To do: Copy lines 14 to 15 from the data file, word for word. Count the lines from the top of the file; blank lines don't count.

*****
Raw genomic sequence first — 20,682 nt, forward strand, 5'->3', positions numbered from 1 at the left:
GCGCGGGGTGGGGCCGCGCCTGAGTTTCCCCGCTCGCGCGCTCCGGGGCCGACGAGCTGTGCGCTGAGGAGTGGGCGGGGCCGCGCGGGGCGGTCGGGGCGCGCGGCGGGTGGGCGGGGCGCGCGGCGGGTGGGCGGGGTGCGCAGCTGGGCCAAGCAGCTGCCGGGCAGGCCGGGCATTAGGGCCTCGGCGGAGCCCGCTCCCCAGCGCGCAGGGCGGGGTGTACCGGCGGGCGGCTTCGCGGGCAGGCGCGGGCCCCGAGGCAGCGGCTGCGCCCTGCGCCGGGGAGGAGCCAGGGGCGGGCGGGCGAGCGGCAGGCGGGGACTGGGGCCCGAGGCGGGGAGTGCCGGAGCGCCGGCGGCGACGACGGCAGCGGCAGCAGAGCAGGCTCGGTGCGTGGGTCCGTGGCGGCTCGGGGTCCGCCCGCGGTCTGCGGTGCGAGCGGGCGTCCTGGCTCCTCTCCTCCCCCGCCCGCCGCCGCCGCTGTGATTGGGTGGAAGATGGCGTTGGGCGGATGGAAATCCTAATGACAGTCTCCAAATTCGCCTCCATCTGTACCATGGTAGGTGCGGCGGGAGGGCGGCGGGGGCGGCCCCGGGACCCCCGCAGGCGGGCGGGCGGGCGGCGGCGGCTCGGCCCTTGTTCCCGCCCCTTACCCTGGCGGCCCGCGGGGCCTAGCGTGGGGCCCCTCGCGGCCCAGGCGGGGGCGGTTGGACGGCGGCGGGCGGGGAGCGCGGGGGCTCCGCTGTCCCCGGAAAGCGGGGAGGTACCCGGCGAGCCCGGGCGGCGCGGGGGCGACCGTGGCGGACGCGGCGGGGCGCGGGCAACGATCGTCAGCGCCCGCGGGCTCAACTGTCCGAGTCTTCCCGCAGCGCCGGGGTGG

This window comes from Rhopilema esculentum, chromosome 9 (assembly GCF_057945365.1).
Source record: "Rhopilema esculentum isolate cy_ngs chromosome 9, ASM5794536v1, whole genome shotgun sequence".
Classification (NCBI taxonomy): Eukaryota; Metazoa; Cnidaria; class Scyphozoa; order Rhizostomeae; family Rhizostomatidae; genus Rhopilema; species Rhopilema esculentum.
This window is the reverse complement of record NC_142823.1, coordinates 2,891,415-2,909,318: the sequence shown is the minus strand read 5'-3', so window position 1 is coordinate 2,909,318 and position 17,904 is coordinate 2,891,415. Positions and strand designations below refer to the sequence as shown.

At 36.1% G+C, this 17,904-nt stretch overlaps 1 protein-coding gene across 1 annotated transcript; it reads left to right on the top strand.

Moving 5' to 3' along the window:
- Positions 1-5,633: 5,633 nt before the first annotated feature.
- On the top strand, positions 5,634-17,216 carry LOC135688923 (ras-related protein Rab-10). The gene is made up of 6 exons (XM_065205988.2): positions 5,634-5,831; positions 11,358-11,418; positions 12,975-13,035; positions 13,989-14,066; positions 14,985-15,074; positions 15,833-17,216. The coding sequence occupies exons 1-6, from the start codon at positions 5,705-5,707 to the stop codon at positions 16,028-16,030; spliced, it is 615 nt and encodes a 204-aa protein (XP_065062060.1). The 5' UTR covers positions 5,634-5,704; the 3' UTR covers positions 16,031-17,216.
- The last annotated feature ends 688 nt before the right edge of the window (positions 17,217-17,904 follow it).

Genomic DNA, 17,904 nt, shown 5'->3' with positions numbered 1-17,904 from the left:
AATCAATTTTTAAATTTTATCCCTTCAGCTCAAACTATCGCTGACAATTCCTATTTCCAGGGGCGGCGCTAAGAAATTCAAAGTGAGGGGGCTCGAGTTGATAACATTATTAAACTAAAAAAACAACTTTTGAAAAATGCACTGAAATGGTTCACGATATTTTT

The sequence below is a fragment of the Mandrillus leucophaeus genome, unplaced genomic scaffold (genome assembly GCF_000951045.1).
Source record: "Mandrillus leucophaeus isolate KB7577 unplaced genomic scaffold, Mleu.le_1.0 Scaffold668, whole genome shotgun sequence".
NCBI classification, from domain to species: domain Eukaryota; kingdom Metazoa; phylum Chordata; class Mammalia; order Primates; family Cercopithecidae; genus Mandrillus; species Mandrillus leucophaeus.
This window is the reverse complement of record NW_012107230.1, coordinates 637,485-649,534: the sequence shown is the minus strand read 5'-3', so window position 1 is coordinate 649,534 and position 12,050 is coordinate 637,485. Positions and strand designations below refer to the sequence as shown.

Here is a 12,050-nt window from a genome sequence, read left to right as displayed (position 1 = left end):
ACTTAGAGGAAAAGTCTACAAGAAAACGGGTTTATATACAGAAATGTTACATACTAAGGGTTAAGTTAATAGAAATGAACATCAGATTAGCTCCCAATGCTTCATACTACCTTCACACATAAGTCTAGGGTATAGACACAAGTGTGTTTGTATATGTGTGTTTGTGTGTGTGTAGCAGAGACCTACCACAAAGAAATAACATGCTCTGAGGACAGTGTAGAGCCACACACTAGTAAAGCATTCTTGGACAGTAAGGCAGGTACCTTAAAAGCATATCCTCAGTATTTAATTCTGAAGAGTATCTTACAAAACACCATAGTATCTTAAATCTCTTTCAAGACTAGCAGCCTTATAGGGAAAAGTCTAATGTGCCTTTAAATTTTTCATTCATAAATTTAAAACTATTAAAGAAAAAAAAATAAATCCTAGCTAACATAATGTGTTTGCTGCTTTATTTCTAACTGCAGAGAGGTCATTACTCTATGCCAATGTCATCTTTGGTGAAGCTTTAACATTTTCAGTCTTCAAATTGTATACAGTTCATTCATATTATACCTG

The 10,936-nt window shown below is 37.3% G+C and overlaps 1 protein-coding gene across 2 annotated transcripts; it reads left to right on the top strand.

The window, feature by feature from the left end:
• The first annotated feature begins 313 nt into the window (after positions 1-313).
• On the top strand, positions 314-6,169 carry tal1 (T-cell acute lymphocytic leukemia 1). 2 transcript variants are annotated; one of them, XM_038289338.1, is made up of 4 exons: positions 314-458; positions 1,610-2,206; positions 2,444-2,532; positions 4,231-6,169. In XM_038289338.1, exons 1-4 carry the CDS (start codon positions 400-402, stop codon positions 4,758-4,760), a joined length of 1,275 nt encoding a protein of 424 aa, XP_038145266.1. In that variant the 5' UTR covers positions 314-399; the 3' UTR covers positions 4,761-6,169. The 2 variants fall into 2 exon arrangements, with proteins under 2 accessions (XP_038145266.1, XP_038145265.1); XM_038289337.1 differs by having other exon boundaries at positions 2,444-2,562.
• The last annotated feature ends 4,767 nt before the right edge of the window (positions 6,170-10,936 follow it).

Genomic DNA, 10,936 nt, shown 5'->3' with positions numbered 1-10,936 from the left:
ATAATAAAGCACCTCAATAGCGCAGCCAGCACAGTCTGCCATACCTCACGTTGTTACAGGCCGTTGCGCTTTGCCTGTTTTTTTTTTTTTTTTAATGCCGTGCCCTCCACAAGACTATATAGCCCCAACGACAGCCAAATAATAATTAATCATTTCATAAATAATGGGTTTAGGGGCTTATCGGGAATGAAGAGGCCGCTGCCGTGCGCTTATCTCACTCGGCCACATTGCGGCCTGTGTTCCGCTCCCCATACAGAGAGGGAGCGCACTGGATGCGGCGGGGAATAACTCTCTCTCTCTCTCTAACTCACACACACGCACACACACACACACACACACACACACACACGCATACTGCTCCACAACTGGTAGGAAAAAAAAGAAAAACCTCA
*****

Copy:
The sequence below is a fragment of the Mandrillus leucophaeus genome, unplaced genomic scaffold (genome assembly GCF_000951045.1).
Source record: "Mandrillus leucophaeus isolate KB7577 unplaced genomic scaffold, Mleu.le_1.0 Scaffold668, whole genome shotgun sequence".